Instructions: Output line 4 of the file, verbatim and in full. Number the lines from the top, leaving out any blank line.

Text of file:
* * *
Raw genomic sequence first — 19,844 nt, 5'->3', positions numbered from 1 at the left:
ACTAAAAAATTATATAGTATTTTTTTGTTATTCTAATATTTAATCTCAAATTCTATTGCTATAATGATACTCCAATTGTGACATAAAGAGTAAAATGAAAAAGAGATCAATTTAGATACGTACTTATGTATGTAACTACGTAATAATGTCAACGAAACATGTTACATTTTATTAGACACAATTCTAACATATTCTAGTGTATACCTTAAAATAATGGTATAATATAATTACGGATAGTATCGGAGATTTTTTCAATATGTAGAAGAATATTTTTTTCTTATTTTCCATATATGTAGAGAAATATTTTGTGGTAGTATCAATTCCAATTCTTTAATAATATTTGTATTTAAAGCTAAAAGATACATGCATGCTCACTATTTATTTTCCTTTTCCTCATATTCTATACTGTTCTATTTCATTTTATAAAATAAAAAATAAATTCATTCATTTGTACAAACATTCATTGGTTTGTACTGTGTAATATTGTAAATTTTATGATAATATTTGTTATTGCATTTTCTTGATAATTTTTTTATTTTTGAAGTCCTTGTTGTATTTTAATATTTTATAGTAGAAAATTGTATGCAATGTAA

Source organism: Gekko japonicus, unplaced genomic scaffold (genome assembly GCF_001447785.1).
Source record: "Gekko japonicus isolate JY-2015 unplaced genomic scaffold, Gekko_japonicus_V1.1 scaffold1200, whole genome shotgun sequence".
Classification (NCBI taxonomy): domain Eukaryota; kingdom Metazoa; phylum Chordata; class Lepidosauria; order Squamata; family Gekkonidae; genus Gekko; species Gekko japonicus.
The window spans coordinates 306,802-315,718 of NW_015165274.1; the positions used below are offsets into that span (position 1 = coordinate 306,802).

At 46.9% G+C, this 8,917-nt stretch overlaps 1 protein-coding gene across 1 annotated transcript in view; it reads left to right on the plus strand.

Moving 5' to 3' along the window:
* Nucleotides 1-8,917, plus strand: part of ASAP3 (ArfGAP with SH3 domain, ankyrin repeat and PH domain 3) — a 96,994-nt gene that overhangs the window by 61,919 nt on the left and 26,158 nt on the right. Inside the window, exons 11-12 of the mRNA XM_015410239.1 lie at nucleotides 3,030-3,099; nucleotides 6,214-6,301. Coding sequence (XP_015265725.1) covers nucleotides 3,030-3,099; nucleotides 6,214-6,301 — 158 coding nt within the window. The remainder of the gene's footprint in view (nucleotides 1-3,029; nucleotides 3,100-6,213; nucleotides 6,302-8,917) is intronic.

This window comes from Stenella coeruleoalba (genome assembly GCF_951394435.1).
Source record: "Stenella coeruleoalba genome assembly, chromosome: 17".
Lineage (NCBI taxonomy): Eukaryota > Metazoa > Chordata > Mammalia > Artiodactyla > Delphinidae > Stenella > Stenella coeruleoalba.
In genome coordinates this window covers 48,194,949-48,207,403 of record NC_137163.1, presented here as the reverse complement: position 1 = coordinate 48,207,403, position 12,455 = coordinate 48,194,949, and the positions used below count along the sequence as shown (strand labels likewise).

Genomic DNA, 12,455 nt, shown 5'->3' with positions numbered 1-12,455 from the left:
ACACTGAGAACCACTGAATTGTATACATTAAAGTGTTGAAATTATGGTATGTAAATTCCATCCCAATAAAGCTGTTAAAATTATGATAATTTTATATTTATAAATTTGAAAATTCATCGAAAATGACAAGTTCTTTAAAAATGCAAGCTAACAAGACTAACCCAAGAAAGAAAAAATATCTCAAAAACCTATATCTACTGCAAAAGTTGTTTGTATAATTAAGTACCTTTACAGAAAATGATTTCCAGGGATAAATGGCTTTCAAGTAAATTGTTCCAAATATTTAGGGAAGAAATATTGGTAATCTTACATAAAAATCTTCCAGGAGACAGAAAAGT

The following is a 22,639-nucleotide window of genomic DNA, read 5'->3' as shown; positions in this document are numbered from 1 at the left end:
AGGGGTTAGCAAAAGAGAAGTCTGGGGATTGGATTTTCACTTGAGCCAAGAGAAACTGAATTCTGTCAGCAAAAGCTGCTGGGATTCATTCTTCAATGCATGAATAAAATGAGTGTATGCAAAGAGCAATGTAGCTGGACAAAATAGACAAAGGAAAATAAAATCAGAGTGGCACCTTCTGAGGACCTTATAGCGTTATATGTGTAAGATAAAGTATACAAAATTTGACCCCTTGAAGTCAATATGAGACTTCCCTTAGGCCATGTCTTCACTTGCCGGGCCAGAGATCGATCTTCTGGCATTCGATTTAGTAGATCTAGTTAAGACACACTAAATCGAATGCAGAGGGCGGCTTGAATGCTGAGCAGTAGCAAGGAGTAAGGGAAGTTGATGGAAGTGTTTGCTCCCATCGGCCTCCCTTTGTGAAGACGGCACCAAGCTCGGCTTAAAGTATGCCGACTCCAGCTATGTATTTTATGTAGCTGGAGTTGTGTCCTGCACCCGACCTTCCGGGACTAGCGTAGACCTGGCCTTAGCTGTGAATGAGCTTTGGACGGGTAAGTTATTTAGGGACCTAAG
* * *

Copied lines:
Source record: "Gekko japonicus isolate JY-2015 unplaced genomic scaffold, Gekko_japonicus_V1.1 scaffold1200, whole genome shotgun sequence".